100 worst horror movies of all time, according to critics
A tradition as old as the genre itself, bad horror films fluctuate from guilty pleasures to unwatchable train wrecks. While most have been forgotten in time, a choice few persist as the stuff of midnight movie legend. Directors such as Ed Wood and Uwe Boll endure as kings of camp, occupying their respective spaces in the annals of cinematic history. It might be bad cinematic history, but it’s history nonetheless.
Thanks to the work of these anti-pioneers, the nearest streaming service contains a treasure trove of clunky dialogue, cheesy special effects, atrocious acting, and all-around poor execution. And remember: just because there are copious amounts of gore, that doesn’t mean the film is actually scary.
To prove that buckets of blood don’t necessarily make for a passable horror flick, Stacker is listing the 100 worst horror films of all time, according to the critics. Each one was culled from the last five pages of Metacritic, a site that compiles movie reviews from the professionals (though it also has a user section). In order to qualify for the list, each film needed at least four reviews or more; the data was updated Dec. 13, 2018. Ties were broken by the number of reviews, counted by Metacritic. So grab the popcorn, pull up a chair, and prepare to laugh at movies that were aiming for at least one scream.
Counting down from really bad to completely terrible, here are the 100 worst horror films of all time, according to the critics.
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#100. Maximum Overdrive
Director: Stephen King
Horror legend Stephen King learned he should stick to writing the hard way, when he directed this adaptation of his own short story in 1986. In the film, Emilio Estevez and others do battle against homicidal vehicles and appliances at a truck stop. As reviewer Ken Hanke put it: “This is why other people usually direct King's writing.”
#99. Sorority Row
Director: Stewart Hendler
Starring Rumer Willis, Audrina Patridge, and Carrie Fisher, this campy misfire falls far short of the cheesy slasher flicks it tries to imitate. The terror begins after a group of sorority girls accidentally kills one of their own during a prank gone awry. As the sisters cover their tracks, a sadistic killer hunts them down one by one.
#98. Piranha 3DD
Director: John Gulager
On the heels of a trashy cult hit came this 2012 sequel, which was just plain trash, according to critics. In the film, deadly piranhas with an appetite for bosoms and blood terrorize a newly opened waterpark. Despite the gory premise, most critics took the film to task over its plodding pace.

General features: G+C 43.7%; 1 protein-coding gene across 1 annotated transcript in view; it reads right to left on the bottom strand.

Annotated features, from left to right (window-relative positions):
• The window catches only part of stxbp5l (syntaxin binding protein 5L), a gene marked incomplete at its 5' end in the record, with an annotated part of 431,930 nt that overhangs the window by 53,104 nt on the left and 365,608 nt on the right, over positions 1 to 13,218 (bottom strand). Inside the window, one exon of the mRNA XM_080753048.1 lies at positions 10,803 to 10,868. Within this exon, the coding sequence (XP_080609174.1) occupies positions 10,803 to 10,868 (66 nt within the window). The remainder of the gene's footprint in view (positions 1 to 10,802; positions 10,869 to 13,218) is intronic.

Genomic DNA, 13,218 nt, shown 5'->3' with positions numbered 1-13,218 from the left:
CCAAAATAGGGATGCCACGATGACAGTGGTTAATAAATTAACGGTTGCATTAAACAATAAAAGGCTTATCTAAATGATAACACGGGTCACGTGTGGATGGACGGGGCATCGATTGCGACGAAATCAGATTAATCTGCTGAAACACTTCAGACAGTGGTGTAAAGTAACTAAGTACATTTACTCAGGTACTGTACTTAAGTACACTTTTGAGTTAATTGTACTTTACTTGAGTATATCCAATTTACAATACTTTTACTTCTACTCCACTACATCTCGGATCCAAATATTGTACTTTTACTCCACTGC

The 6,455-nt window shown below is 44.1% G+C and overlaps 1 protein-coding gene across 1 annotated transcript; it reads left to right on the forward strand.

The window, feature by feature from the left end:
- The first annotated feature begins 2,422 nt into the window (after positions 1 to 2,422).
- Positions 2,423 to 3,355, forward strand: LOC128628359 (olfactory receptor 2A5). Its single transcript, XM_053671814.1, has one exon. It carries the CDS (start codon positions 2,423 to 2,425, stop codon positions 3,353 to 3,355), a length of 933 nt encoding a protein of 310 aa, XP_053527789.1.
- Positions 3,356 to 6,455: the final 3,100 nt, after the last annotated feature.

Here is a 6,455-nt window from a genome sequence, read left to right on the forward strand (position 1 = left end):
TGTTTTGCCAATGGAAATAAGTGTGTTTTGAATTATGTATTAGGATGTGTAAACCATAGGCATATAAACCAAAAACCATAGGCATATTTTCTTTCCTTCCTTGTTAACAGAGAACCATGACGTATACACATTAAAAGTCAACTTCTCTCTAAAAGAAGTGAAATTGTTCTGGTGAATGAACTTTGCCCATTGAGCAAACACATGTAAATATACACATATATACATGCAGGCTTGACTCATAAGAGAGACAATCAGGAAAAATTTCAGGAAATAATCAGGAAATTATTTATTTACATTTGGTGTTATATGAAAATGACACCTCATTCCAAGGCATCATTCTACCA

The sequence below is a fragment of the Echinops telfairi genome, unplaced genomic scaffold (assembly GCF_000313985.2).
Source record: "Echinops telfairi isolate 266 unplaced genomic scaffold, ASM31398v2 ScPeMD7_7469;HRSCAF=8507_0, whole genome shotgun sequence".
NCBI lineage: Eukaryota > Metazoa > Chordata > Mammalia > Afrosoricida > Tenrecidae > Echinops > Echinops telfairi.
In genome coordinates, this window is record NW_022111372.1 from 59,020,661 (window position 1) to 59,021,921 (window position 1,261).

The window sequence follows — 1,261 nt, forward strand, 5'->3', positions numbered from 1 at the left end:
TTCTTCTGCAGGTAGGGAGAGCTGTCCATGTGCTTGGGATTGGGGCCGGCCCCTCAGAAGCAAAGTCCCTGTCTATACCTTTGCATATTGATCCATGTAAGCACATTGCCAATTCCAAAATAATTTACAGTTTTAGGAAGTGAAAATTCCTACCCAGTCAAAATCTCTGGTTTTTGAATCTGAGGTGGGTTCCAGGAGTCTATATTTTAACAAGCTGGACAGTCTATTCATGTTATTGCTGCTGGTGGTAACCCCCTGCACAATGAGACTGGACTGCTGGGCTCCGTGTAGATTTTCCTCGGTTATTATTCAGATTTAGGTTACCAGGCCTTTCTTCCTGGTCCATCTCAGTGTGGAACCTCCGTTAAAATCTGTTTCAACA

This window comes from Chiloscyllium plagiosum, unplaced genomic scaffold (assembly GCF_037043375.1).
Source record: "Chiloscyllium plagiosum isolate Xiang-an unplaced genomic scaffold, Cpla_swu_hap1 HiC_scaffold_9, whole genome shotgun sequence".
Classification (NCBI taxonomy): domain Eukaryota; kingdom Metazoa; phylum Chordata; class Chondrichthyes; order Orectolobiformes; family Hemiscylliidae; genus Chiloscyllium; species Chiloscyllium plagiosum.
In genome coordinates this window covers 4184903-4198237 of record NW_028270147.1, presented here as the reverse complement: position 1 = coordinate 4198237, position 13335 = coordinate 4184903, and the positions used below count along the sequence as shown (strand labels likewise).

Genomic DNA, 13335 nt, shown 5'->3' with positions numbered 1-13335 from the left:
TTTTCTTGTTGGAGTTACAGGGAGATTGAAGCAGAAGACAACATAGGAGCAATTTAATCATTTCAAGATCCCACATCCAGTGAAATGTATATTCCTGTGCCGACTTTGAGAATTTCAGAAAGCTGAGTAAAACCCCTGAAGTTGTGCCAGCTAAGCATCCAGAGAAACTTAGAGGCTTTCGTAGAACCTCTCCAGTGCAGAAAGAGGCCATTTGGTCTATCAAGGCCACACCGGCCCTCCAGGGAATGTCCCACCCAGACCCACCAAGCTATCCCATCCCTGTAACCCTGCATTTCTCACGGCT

#97. One Missed Call
Director: Eric Valette
“One Missed Call” is a “wrong number,” according to Entertainment Weekly. Based on a Japanese horror film, which was in turn based on a novel, the 2008 movie finds a group of people receiving mysterious voicemails from their future selves. Included in the messages are details of each respective person's impending death.
#96. The Pyramid
Director: Grégory Levasseur
History has all but forgotten this paltry excuse for a horror movie, in which archaeologists unleash a deadly creature inside a lost pyramid. As the creature hunts down its prey, audiences struggle to stay awake. It's no wonder that The Hollywood Reporter dubbed this film “a stinker in every sense.”
#93. Saw 3D (tie)
Director: Kevin Greutert
The “Saw” franchise opened on a high note in 2004 and went downhill from there, wallowing at rock bottom by the time this 2010 installment came along. It follows a group of the villain Jigsaw's survivors as they fall under the leadership of a self-help guru, eventually becoming ensnared in a new set of sadistic torture games. No amount of 3D gimmickry could save this one from the trash heap.
#93. Stay Alive (tie)
Director: William Brent Bell
Failing to deliver on a potentially sound (albeit contrived) premise, this 2006 thriller centers on a video game with the power to kill in real life. At the root of the terror is a deadly countess named Elizabeth Bathory, based on a 16th-century Hungarian noblewoman and alleged serial killer. The critic for Toronto's Globe and Mail said the film “tries to be a video game but is less entertaining than a vending machine.”
#93. Captivity (tie)
Director: Roland Joffé
At the height of the so-called “torture porn” craze came this 2007 clunker, about a fashion model (Elisha Cuthbert) who suffers unspeakable horrors at the hands of her abductor. Before the film was even released, it stirred up controversy by way of a grotesque billboard and poster campaign. As it turned out, the posters were scarier than the movie itself.
#92. Apollo 18
Director: Gonzalo López-Gallego
Presented as found footage from a secret moon expedition, this 2011 horror movie pretends to expose what really happened to two American astronauts. The film actually made some money at the box office, though most viewers found it to be a bore. New York Times critic Mike Hale called it a “drab combination of science-fiction horror film and conspiracy thriller.”
#91. The Skulls
Director: Rob Cohen
This poorly executed thriller stars Joshua Jackson as Luke McNamara, a college senior who gets recruited into a secret society. What at first seems like a world of luxurious privilege soon reveals itself to be something far more deadly. Can Luke uncover the truth before falling victim to the society's evil ways?